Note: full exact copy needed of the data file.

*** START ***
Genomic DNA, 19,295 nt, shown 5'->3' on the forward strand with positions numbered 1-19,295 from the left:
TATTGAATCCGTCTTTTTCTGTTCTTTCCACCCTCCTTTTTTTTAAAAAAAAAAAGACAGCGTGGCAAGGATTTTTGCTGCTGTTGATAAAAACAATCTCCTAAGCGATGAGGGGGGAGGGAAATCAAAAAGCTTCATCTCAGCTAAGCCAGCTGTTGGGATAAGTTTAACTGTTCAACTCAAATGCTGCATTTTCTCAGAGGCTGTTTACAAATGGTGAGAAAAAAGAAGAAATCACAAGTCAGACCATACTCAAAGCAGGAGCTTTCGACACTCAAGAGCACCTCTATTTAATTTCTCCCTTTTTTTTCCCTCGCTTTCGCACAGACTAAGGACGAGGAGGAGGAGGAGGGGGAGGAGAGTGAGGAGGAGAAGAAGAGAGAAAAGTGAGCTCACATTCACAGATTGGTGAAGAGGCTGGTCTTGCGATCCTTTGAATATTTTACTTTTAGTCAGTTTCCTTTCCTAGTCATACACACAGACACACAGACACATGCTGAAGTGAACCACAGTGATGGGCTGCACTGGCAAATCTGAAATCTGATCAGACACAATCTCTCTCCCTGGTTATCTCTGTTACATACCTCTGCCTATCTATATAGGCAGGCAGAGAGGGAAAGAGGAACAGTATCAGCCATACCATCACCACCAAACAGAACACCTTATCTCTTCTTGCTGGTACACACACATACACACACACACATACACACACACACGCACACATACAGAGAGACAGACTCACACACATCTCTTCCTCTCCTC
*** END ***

Genomic DNA, 19,295 nt, shown 5'->3' on the forward strand with positions numbered 1-19,295 from the left:
TATTGAATCCGTCTTTTTCTGTTCTTTCCACCCTCCTTTTTTTTAAAAAAAAAAAGACAGCGTGGCAAGGATTTTTGCTGCTGTTGATAAAAACAATCTCCTAAGCGATGAGGGGGGAGGGAAATCAAAAAGCTTCATCTCAGCTAAGCCAGCTGTTGGGATAAGTTTAACTGTTCAACTCAAATGCTGCATTTTCTCAGAGGCTGTTTACAAATGGTGAGAAAAAAGAAGAAATCACAAGTCAGACCATACTCAAAGCAGGAGCTTTCGACACTCAAGAGCACCTCTATTTAATTTCTCCCTTTTTTTTCCCTCGCTTTCGCACAGACTAAGGACGAGGAGGAGGAGGAGGGGGAGGAGAGTGAGGAGGAGAAGAAGAGAGAAAAGTGAGCTCACATTCACAGATTGGTGAAGAGGCTGGTCTTGCGATCCTTTGAATATTTTACTTTTAGTCAGTTTCCTTTCCTAGTCATACACACAGACACACAGACACATGCTGAAGTGAACCACAGTGATGGGCTGCACTGGCAAATCTGAAATCTGATCAGACACAATCTCTCTCCCTGGTTATCTCTGTTACATACCTCTGCCTATCTATATAGGCAGGCAGAGAGGGAAAGAGGAACAGTATCAGCCATACCATCACCACCAAACAGAACACCTTATCTCTTCTTGCTGGTACACACACATACACACACACACATACACACACACACGCACACATACAGAGAGACAGACTCACACACATCTCTTCCTCTCCTC